Cricket is also known as the Gentleman’s Game. This British game is very popular not only in Britain but also in India and all over South Asia. Umpiring decisions in cricket have been controversial, particularly blatant errors, due to their impact in producing a distorted result of the game. There have been a number of efforts to improve the umpire decision-making process from time to time.

Finally, the solution to this problem was found by the ICC via the Umpire Decision Review System (UDRS or DRS), which is essentially based on the ‘Player Referral’ concept. It is a technology-based system used in cricket to assist match officials in their decision making. The UDRS or DRS was introduced for the purpose of reviewing controversial decisions made by on-field umpires as to whether the batsman was correctly dismissed or not.

Senaka known to be father of DRS

Sri Lanka’s Senaka Weeraratna is known as the father of UDRS or DRS. Mr. Weeraratna is a lawyer by profession who has worked in Australia and Sri Lanka. Weeraratna was the first to suggest a player referral system for cricket in a letter published in The Australian national newspaper on 25 March 1997.

This facility allows players to request the third umpire to review the decision of the on-field umpire by making use of slow play-back video footage at his disposal before announcing his decision.

Honour to Asia, Africa

The player referral system was first tested in the India vs. Sri Lanka Test match in 2008, and was officially launched by the ICC on 24 November 2009 in the Test match between New Zealand and Pakistan at University Oval in Dunedin. It was first used in a One-Day International (ODI) match during the January 2011 tour of Australia in England.

UDRS or DRS brings the importance of religion (Dharma) and justice to cricket. It is a matter of honour not only for Sri Lanka but for all of Asia and Africa that a person like Senaka Weeraratna, a lawyer from a small developing country, has done the groundwork of bringing the spirit of justice in cricket to the core.

Creating justice

Since India has been the voice of developing countries on the international stage from time to time and has respected Nelson Mandela and many other persons fighting for freedom and justice, the contribution of a friendly neighbouring country i.e. Sri Lanka, to the improvement of the umpiring decision-making process in cricket cannot be ignored by India.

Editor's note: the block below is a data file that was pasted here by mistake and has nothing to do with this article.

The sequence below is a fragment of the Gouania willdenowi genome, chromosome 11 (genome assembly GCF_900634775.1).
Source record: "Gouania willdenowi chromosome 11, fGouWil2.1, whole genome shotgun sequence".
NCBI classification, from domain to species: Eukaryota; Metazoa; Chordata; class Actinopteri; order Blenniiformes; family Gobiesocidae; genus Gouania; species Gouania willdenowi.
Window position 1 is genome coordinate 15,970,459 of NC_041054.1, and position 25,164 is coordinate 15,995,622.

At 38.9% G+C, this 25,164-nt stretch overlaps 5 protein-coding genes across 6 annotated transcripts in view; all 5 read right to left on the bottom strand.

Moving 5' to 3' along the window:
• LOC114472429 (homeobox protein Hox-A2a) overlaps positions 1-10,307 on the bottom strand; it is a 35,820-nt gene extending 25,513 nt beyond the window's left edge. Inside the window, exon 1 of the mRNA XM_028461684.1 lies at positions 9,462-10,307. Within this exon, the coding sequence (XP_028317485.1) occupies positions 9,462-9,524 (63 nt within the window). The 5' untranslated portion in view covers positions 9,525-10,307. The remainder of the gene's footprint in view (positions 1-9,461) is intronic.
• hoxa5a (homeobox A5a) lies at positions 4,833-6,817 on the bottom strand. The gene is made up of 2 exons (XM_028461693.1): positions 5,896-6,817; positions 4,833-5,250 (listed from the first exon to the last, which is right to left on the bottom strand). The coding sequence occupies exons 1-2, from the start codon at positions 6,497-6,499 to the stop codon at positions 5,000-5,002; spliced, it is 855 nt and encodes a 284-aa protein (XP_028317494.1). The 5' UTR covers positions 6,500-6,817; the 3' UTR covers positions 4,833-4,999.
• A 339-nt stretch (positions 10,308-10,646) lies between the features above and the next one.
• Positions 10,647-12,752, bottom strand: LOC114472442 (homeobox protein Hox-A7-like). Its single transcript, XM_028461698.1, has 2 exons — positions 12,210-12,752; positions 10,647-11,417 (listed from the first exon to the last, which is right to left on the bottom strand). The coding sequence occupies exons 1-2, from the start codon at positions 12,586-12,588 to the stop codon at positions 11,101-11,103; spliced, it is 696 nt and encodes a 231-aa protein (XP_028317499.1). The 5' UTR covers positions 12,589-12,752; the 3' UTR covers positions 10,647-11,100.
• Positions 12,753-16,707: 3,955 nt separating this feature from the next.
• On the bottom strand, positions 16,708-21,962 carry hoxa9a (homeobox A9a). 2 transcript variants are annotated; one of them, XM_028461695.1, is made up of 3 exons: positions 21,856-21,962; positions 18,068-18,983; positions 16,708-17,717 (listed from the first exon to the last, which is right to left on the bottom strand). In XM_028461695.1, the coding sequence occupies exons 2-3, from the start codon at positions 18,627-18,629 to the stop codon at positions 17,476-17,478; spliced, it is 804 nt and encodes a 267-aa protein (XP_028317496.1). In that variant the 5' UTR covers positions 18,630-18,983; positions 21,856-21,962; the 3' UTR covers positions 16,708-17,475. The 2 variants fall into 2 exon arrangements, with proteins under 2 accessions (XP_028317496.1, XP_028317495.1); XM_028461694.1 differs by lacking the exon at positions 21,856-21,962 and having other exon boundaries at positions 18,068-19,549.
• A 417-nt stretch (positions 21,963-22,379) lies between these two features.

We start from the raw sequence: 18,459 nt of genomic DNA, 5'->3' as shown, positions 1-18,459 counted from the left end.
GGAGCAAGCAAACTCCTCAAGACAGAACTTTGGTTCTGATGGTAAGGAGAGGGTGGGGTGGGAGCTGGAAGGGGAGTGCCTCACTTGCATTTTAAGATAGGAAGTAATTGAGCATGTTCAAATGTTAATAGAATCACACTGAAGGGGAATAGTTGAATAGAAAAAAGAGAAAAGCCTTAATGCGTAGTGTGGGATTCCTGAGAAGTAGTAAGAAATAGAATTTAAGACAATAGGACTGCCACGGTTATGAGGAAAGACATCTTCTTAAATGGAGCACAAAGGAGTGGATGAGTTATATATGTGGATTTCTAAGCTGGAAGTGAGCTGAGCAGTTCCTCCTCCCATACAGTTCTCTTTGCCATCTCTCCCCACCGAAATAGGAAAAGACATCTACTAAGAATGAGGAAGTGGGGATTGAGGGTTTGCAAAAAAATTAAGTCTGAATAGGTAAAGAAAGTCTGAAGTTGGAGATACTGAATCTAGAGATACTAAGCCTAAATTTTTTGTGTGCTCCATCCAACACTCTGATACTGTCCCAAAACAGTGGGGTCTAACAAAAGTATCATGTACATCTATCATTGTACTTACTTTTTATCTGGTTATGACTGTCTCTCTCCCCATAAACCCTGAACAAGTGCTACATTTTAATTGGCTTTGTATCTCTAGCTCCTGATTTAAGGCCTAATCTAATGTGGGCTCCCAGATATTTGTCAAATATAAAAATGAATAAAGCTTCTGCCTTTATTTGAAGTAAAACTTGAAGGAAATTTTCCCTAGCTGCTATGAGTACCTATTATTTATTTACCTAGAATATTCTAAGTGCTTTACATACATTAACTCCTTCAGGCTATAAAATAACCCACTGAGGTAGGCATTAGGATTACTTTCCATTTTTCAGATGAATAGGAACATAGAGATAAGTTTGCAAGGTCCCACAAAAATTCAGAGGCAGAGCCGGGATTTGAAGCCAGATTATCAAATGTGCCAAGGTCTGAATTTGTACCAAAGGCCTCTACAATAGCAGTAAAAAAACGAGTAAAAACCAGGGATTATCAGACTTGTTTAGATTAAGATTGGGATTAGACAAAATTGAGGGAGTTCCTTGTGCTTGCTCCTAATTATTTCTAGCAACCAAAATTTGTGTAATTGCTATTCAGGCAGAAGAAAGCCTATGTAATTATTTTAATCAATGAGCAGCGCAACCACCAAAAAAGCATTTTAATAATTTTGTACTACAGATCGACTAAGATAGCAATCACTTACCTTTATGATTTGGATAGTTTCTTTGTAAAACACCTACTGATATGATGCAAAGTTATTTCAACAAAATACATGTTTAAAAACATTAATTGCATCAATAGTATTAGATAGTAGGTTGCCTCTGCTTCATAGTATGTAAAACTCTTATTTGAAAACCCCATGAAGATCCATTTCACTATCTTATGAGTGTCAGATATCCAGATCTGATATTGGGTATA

A careful analysis of the essence behind Senaka Weeraratna’s UDRS or DRS is the spirit of religion, justice and Satyamev Jayate that constitute the foundation of the civilisational links between India and Sri Lanka since eternity. The time has come for the values of religion, justice, and Satyameva Jayate to be spread to all corners of the world and influence the whole of humanity.

India needs to take cognizance of the matter

Modi Government started International Yoga Day all over the world which was extremely successful. Elevating sports and honouring the people associated with groundbreaking achievements in sports also signifies successful foreign policy.

Therefore honouring Senaka Weeraratna and his contribution to the development of cricket rules, by India, the world’s leading country in cricket, will not only (sic) Sri Lanka’s relations with India.

Therefore, the Ministry of External Affairs of India needs to take cognizance of this matter immediately so that the Indian High Commissioner in Colombo can be directed to take appropriate and necessary action without delay.

Notes:

* DL Method is a mathematical formulation designed to calculate the target score or the number of runs needed to win for the team batting second in a limited-overs cricket match interrupted by weather or other circumstance. It was introduced in 1997, and adopted officially by the ICC in 1999